OPINION: The “American Dream” takes dedication, realistic goals

The Sentinel For some students, the concept of the American Dream — white picket fences and a happy family — feels outdated or unattainable, but it is something that can still be achieved. While the American Dream is achievable, students must keep in mind that it takes hard work and dedication.In many ways, the idea of the American Dream has been corrupted. People face a perpetual barrage of images of mansions, perfectly-toned bodies, supercars and other outrageous displays of prosperity and success.
Social media has completely distorted what a realistic existence looks like. Seeing images of “successful” people is like being shown a snapshot of a man at the summit of a mountain, smiling and cheerful that he made it there. However, what students are not shown, and often fail to remember, is that there is a grueling and arduous climb to the top.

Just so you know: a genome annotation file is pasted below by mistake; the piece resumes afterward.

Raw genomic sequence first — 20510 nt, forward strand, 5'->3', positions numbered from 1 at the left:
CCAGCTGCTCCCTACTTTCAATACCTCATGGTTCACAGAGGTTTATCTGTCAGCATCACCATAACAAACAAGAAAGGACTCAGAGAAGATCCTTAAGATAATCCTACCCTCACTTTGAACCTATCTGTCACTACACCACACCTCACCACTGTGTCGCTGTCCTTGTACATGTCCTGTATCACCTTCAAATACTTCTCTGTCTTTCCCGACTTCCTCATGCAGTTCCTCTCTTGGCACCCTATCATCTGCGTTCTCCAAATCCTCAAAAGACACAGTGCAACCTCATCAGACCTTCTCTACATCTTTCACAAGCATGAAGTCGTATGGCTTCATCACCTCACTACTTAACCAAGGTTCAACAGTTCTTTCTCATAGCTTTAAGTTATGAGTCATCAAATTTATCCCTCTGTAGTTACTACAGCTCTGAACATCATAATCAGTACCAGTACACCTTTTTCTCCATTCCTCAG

Few people are willing to be transparent on social media about moments where they threw up their hands in frustration at the unbridled misery and absurdity that life threw at them. People on the other side of the screen do not see the moments where they pondered quitting because things were difficult. The tragedy in this is that viewers deceive themselves into believing that success is easy and that anyone can do it on a whim.
According to Robert J. Shiller in the New York Times, “[in] the 1930s, [the American Dream] meant freedom, mutual respect and equality of opportunity. It had more to do with morality than material success.”
The American Dream is what students decide to make of it. Of course, material success does not equate to happiness or emotional success. Possessions and status are fleeting and impermanent. For some, the American Dream is simply to be happy and content with life.
“I believe happiness and contentment in life can be found, but not through following a …


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